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Infect Control Hosp Epidemiol. 2010 May;31(5):476-84. doi: 10.1086/651670.

Outbreak of carbapenem-resistant Klebsiella pneumoniae in Puerto Rico associated with a novel carbapenemase variant.

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Epidemic Intelligence Service, Centers for Disease Control and Prevention, Atlanta, Georgia, USA.



Carbapenem-resistant Klebsiella pneumoniae (CRKP) is resistant to almost all antimicrobial agents, and CRKP infections are associated with substantial morbidity and mortality.


To describe an outbreak of CRKP in Puerto Rico, determine risk factors for CRKP acquisition, and detail the successful measures taken to control the outbreak.


Two case-control studies.


A 328-bed tertiary care teaching hospital.


Twenty-six CRKP case patients identified during the outbreak period of February through September 2008, 26 randomly selected uninfected control patients, and 26 randomly selected control patients with carbapenem-susceptible K. pneumoniae (CSKP) hospitalized during the same period.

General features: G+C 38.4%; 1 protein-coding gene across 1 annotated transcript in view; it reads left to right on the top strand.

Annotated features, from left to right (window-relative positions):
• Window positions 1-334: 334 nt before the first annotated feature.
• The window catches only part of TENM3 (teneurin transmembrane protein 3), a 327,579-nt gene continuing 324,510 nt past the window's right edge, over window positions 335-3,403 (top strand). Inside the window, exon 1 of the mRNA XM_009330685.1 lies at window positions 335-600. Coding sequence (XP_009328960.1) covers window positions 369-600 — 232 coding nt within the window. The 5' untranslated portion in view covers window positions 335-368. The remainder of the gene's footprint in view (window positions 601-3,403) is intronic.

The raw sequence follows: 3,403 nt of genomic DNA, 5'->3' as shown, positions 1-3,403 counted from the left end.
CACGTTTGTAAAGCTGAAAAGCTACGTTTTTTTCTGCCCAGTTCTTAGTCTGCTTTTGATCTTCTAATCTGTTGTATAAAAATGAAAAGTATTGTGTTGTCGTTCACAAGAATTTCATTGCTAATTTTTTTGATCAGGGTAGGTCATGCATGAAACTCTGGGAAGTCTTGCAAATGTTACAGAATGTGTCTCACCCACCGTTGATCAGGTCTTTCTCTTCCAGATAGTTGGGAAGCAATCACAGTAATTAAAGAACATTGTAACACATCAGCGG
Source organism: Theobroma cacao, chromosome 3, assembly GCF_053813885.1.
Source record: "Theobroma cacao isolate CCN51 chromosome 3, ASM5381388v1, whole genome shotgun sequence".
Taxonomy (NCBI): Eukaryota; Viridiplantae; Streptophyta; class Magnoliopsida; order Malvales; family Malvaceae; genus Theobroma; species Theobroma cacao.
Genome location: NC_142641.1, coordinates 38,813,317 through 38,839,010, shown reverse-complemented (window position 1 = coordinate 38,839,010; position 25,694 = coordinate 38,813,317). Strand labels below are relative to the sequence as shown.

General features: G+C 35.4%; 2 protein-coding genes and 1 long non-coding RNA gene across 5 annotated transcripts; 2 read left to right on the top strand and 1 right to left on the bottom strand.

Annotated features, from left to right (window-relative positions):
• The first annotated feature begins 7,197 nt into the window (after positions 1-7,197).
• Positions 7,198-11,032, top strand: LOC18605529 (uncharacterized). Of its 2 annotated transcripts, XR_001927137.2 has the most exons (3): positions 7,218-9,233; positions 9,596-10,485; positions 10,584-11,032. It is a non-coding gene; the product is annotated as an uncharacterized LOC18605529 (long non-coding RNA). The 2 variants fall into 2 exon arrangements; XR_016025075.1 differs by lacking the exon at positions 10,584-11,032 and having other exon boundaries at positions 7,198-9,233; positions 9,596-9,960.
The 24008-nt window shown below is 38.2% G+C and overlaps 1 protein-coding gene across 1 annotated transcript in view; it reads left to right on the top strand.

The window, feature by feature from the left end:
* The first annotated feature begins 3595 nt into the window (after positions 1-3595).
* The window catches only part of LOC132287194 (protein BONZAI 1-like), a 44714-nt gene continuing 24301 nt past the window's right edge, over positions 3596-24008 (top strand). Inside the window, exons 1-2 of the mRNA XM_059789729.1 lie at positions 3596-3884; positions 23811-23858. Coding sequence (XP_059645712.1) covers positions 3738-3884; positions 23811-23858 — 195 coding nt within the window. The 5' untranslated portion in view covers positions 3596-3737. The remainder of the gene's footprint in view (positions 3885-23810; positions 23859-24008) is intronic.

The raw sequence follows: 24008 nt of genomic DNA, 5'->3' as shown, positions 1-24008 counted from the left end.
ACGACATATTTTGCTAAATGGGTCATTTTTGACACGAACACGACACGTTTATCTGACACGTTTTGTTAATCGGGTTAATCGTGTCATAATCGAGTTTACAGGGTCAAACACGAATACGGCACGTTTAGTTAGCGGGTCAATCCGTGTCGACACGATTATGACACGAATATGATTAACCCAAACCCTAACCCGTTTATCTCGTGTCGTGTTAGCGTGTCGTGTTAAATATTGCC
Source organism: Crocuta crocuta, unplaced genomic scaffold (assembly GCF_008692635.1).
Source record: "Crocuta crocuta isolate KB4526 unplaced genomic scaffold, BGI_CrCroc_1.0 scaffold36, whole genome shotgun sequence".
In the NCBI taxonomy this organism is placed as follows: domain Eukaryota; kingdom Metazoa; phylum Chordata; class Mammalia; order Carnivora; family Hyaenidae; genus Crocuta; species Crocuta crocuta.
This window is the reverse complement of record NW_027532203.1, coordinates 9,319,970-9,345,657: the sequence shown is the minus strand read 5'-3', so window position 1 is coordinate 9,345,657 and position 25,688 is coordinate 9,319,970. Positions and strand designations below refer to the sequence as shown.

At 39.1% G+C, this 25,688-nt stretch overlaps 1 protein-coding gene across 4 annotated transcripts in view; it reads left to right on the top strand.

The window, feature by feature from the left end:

We performed active case finding, including retrospective review of the hospital's microbiology database and prospective perirectal surveillance culture sampling in high-risk units. Case patients were compared with each control group while controlling for time at risk. We sequenced the bla(KPC) gene with polymerase chain reaction for 7 outbreak isolates and subtyped these isolates with pulsed-field gel electrophoresis.


In matched, multivariable analysis, the presence of wounds (hazard ratio, 19.0 [95% confidence interval {CI}, 2.5-142.0]) was associated with CRKP compared with no K. pneumoniae. Transfer between units (adjusted odds ratio [OR], 7.5 [95% CI, 1.8-31.1]), surgery (adjusted OR, 4.0 [95% CI, 1.0-15.7]), and wounds (adjusted OR, 4.9 [95% CI, 1.1-21.8]) were independent risk factors for CRKP compared to CSKP. A novel K. pneumoniae carbapenemase variant (KPC-8) was present in 5 isolates. Implementation of active surveillance for CRKP colonization and cohorting of CRKP patients rapidly controlled the outbreak.


Enhanced surveillance for CRKP colonization and intensified infection control measures that include limiting the physical distribution of patients can reduce CRKP transmission during an outbreak.

[Indexed for MEDLINE]

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